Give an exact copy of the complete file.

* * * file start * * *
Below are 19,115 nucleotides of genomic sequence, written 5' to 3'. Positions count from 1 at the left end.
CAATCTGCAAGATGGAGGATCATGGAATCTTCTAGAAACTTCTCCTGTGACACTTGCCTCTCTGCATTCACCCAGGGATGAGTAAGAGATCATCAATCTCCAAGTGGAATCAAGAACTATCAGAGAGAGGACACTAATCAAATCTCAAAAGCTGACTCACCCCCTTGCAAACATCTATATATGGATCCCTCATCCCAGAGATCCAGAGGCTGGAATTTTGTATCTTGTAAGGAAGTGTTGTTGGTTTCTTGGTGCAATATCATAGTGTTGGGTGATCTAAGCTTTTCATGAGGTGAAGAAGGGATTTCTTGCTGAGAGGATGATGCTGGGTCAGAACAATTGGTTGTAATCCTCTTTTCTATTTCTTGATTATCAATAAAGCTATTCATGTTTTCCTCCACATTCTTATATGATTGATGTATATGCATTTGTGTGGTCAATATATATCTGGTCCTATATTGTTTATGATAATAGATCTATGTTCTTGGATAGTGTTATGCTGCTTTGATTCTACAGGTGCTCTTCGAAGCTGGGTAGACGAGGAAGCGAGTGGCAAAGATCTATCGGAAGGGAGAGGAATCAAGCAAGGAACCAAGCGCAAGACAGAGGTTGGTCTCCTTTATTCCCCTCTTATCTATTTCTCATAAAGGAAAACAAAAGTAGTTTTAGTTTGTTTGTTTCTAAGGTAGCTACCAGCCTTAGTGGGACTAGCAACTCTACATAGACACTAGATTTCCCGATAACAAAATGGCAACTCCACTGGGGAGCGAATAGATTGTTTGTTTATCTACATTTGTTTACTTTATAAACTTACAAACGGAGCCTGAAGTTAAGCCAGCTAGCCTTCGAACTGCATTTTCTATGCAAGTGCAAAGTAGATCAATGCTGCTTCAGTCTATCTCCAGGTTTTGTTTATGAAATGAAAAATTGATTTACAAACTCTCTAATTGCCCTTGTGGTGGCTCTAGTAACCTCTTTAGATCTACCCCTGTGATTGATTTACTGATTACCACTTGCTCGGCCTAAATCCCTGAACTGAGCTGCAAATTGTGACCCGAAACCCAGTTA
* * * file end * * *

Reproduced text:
Below are 19,115 nucleotides of genomic sequence, written 5' to 3'. Positions count from 1 at the left end.
CAATCTGCAAGATGGAGGATCATGGAATCTTCTAGAAACTTCTCCTGTGACACTTGCCTCTCTGCATTCACCCAGGGATGAGTAAGAGATCATCAATCTCCAAGTGGAATCAAGAACTATCAGAGAGAGGACACTAATCAAATCTCAAAAGCTGACTCACCCCCTTGCAAACATCTATATATGGATCCCTCATCCCAGAGATCCAGAGGCTGGAATTTTGTATCTTGTAAGGAAGTGTTGTTGGTTTCTTGGTGCAATATCATAGTGTTGGGTGATCTAAGCTTTTCATGAGGTGAAGAAGGGATTTCTTGCTGAGAGGATGATGCTGGGTCAGAACAATTGGTTGTAATCCTCTTTTCTATTTCTTGATTATCAATAAAGCTATTCATGTTTTCCTCCACATTCTTATATGATTGATGTATATGCATTTGTGTGGTCAATATATATCTGGTCCTATATTGTTTATGATAATAGATCTATGTTCTTGGATAGTGTTATGCTGCTTTGATTCTACAGGTGCTCTTCGAAGCTGGGTAGACGAGGAAGCGAGTGGCAAAGATCTATCGGAAGGGAGAGGAATCAAGCAAGGAACCAAGCGCAAGACAGAGGTTGGTCTCCTTTATTCCCCTCTTATCTATTTCTCATAAAGGAAAACAAAAGTAGTTTTAGTTTGTTTGTTTCTAAGGTAGCTACCAGCCTTAGTGGGACTAGCAACTCTACATAGACACTAGATTTCCCGATAACAAAATGGCAACTCCACTGGGGAGCGAATAGATTGTTTGTTTATCTACATTTGTTTACTTTATAAACTTACAAACGGAGCCTGAAGTTAAGCCAGCTAGCCTTCGAACTGCATTTTCTATGCAAGTGCAAAGTAGATCAATGCTGCTTCAGTCTATCTCCAGGTTTTGTTTATGAAATGAAAAATTGATTTACAAACTCTCTAATTGCCCTTGTGGTGGCTCTAGTAACCTCTTTAGATCTACCCCTGTGATTGATTTACTGATTACCACTTGCTCGGCCTAAATCCCTGAACTGAGCTGCAAATTGTGACCCGAAACCCAGTTA